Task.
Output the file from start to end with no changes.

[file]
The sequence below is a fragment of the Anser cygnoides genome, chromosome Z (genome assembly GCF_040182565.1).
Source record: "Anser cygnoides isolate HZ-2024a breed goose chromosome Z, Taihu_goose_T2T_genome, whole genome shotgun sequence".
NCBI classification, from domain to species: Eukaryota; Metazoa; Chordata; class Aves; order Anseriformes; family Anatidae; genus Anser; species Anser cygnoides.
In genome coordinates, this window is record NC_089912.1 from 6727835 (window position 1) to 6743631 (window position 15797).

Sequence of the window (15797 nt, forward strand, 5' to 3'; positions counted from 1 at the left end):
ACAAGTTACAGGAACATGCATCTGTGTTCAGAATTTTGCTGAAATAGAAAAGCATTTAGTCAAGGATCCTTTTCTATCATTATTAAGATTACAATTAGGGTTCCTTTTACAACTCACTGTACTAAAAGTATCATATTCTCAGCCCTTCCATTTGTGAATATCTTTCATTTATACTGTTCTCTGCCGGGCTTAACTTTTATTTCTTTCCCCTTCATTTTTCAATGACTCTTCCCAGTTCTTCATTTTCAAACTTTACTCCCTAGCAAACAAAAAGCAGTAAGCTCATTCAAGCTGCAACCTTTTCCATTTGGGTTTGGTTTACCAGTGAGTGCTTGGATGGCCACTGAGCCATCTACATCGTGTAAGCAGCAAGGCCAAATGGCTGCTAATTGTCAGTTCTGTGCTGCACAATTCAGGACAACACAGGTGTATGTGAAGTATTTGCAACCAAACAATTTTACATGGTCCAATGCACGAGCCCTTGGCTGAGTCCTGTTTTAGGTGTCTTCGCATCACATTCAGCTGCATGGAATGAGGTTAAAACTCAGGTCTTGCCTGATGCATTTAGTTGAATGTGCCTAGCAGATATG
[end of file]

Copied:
The sequence below is a fragment of the Anser cygnoides genome, chromosome Z (genome assembly GCF_040182565.1).
Source record: "Anser cygnoides isolate HZ-2024a breed goose chromosome Z, Taihu_goose_T2T_genome, whole genome shotgun sequence".
NCBI classification, from domain to species: Eukaryota; Metazoa; Chordata; class Aves; order Anseriformes; family Anatidae; genus Anser; species Anser cygnoides.
In genome coordinates, this window is record NC_089912.1 from 6727835 (window position 1) to 6743631 (window position 15797).

Sequence of the window (15797 nt, forward strand, 5' to 3'; positions counted from 1 at the left end):
ACAAGTTACAGGAACATGCATCTGTGTTCAGAATTTTGCTGAAATAGAAAAGCATTTAGTCAAGGATCCTTTTCTATCATTATTAAGATTACAATTAGGGTTCCTTTTACAACTCACTGTACTAAAAGTATCATATTCTCAGCCCTTCCATTTGTGAATATCTTTCATTTATACTGTTCTCTGCCGGGCTTAACTTTTATTTCTTTCCCCTTCATTTTTCAATGACTCTTCCCAGTTCTTCATTTTCAAACTTTACTCCCTAGCAAACAAAAAGCAGTAAGCTCATTCAAGCTGCAACCTTTTCCATTTGGGTTTGGTTTACCAGTGAGTGCTTGGATGGCCACTGAGCCATCTACATCGTGTAAGCAGCAAGGCCAAATGGCTGCTAATTGTCAGTTCTGTGCTGCACAATTCAGGACAACACAGGTGTATGTGAAGTATTTGCAACCAAACAATTTTACATGGTCCAATGCACGAGCCCTTGGCTGAGTCCTGTTTTAGGTGTCTTCGCATCACATTCAGCTGCATGGAATGAGGTTAAAACTCAGGTCTTGCCTGATGCATTTAGTTGAATGTGCCTAGCAGATATG